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Politics is alternately boring and enraging me lately, and I haven't the foggiest idea how to advise the president on Iran and the Norks, so I'll leave that to more experienced hands and talk about something I know and care about for awhile......
Friends and family know that I spent most of the 90's in one band or another, some more successful than others. Stone's Throw and Flux were progressive rock, Bent was classic rock covers, Southern Drawl was country covers, and the Differents was original stoner blues-rock.
Flux in particular died problematically because we were still in studio at the time of the breakup. Consequently, our two most ambitious (one of which is arguably our best song) remained unfinished for over ten years. They are largely complete, lacking only final guitar tracks, one more egregiously than the other.
Perceptions was 95% done (except for the mix) -- we only lacked the guitar solo and some guitar parts that harmonized with the keyboard in the extended instrumental section.
Crack in the Mirror was less complete -- the guitar parts were only roughed in and mostly needed to be re-recorded properly.
The lead singer for Flux has been pushing the guitarist and myself to finish these tracks for years with little success -- motivating the guitarist (who is one of my nearest and dearest friends) is nigh impossible. Frustrated, the singer went ahead and did a mix of Perceptions by himself on his home system, then set up a myspace page to share it with the world. He's a dear friend and he reads this blog -- it was flat and unexciting. The missing pieces were obvious and the sound hadn't been treated or addressed properly.
I listened to it a few times and thought that I might be able to fill in the missing guitar pieces myself and mix it down with a better sound. After discussing it with him, he delivered to me copies of all the tracks for everything we did (not just these two songs), and I promptly loaded Perceptions onto my ProTools system and got to work.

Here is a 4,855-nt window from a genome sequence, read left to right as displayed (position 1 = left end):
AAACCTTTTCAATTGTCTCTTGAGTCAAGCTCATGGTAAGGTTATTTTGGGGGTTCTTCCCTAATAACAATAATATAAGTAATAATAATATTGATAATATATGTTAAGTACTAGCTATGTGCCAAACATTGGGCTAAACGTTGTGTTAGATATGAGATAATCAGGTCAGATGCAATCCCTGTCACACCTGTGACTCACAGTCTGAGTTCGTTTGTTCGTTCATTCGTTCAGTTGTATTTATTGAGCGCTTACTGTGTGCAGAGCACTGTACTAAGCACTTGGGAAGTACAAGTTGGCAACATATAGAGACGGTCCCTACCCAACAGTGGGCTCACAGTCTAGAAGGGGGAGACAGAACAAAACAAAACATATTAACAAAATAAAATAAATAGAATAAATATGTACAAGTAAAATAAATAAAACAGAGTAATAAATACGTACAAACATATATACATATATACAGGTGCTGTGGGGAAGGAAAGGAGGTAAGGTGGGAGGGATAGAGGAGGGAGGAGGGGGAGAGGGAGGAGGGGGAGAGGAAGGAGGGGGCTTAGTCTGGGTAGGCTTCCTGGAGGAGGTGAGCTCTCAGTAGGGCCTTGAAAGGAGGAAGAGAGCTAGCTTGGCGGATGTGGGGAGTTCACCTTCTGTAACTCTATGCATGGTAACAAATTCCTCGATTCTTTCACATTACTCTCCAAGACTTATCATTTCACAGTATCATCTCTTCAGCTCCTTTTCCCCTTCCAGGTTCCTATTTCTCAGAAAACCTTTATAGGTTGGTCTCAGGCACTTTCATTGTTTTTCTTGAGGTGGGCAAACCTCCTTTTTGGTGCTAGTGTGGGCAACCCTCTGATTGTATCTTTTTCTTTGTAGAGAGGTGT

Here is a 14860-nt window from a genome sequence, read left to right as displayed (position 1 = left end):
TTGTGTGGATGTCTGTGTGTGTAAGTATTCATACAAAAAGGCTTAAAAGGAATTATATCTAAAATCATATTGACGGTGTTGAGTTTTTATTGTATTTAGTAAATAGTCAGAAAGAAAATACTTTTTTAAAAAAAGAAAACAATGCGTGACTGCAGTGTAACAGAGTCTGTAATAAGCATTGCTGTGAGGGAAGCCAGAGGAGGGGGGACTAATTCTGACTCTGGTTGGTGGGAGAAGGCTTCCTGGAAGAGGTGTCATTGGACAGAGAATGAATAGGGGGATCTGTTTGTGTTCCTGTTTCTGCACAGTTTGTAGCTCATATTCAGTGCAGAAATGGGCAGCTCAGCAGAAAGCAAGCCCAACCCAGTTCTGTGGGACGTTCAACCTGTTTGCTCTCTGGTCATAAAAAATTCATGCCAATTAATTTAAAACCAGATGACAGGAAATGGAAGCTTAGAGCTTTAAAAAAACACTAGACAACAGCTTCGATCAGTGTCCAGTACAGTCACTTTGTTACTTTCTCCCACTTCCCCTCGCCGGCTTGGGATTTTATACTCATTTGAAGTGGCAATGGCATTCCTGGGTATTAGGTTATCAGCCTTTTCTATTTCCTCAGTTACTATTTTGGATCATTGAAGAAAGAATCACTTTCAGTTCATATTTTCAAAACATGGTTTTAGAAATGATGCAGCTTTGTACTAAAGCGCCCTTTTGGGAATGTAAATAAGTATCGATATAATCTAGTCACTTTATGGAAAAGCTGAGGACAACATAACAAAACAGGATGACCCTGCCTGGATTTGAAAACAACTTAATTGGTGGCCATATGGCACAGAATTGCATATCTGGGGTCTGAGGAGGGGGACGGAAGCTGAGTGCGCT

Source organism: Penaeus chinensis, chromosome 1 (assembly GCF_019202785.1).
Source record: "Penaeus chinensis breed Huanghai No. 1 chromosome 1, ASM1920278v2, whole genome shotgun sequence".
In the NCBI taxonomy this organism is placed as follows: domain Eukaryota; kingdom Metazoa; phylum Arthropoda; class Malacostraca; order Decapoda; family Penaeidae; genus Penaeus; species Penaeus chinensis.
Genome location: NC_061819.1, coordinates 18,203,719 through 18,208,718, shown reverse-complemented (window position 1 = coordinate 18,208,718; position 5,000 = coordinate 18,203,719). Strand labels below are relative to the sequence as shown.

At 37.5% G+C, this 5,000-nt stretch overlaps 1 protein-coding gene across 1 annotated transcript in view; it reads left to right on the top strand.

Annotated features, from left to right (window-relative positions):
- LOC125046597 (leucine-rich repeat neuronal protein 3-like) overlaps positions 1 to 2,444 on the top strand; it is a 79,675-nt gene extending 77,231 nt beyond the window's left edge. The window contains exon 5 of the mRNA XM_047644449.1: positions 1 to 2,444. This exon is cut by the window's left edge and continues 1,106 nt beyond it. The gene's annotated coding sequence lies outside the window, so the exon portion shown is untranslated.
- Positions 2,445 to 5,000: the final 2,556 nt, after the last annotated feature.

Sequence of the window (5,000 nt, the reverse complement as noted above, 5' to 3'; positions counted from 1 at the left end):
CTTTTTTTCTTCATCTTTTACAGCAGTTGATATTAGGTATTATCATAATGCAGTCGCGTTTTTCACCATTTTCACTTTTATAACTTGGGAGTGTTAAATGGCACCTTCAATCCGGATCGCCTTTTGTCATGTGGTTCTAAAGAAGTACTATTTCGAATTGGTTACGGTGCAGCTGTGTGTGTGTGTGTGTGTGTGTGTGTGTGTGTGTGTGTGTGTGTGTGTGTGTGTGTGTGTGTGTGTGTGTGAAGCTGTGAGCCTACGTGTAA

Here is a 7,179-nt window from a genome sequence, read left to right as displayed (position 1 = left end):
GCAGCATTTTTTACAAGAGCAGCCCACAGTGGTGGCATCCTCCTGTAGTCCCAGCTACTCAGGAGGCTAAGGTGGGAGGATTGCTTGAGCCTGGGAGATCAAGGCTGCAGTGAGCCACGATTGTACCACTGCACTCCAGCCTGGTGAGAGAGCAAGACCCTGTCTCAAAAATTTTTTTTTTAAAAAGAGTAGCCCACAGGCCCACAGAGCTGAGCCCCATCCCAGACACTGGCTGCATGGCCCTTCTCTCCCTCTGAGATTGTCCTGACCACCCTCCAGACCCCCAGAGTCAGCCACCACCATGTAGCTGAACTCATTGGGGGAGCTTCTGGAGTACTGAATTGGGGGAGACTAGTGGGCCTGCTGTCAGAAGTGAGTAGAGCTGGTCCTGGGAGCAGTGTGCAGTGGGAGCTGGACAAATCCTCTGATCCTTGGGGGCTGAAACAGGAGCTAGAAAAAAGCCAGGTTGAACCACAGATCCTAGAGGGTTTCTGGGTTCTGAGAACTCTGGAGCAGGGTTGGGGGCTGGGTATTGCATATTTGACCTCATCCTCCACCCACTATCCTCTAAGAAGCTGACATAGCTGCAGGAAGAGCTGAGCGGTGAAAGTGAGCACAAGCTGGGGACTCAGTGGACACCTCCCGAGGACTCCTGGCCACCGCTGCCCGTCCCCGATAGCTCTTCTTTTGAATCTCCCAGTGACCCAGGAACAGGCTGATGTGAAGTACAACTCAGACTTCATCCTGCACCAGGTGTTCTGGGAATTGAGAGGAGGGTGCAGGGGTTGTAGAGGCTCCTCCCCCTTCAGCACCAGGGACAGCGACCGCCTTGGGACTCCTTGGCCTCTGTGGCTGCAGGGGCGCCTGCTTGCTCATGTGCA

First of all, I'm a keyboardist. My ProTools experience has been highly surface-oriented, and I have absolutely no formal sound engineering training or education. Everything I've learned has come from lurking in discussion groups for digidesign, reason, kvraudio, etc., and in googling for How-To articles on EQ, compression, reverb, and the like.
This stuff is HARD. I have learned a great deal from all this, and lots of little light bulbs have been going off in my head the last couple of weeks. Panning puts the instrument in a left-right spectrum. EQ puts the instument in a front-back spectrum. Delay can give up-down or front-back. Compression is a mystery from the gods and is truly understood by none save those who have sacrificed their babies to the monkey demon.
The trick is to make all the instruments and vocals be heard without distorting. That means the kick drum and bass get to hog all the low frequencies, and nobody else gets any. EQ. At the same time, the vocals get the mids, but they also have to have some high and some low to avoid sounding like a megaphone. EQ. Guitars just have to be loud. They get some lows (but not too much), some mids, and some highs. Keys get whatever they want because I'm a keyboardist. Snares have to snap, toms have to thump, cymbals have to sizzle, and so on. Everything has to be heard while everything else is playing. Some of that is physical placement through panning, but mostly it is through equalization of audio frequencies by instrument.
Mostly, you listen. A lot. Loudly, quietly, through monitors, through headphones. Solo the kicks. Add the snare. Now solo the left guitar and EQ. Both guitars. Solo kick and one guitar, then the other. Add bass. Solo guitar and re-EQ because you screwed it up so badly before. Drink. Solo kick and vocal. Cry because vocals are even more mysterious than compression. Ignore keys even though you're a keyboardist. Sigh. Try lots of things and save often. But listen to everything with everything else. A lot. Did I mention that it's 4:30 am and you have to be at work at 8? Grumble.....let's listen to this bassline one more time then hit bed. Now it's 6:15!!!!!
For filling in the missing guitar parts, I created a synthy-guitar sound for the harmonized part and then just threw in a fat Deep Purple Hammond B-3 solo (hey, he's had ten years to record his part....).
For all the complaining, this has been an incredibly rewarding learning experience. Working with tracks that were professionally recorded (so the basic sound itself was acceptable) makes things easier -- I didn't have to worry about mic phasing or clipped signals. Learning how to put things in their proper space, then adding effects to heighten the experience and tie the music to the vocal is truly an art and I have an even greater respect for those who do it professionally.
So without further ado, below is the link to my first produced track:
I hope you enjoy it. It is heavy progressive metal and goes on for about 8 minutes, but I think it is a good song and we performed it well. My production of it is my own and does not reflect any official release of The Band Formerly Known As Flux.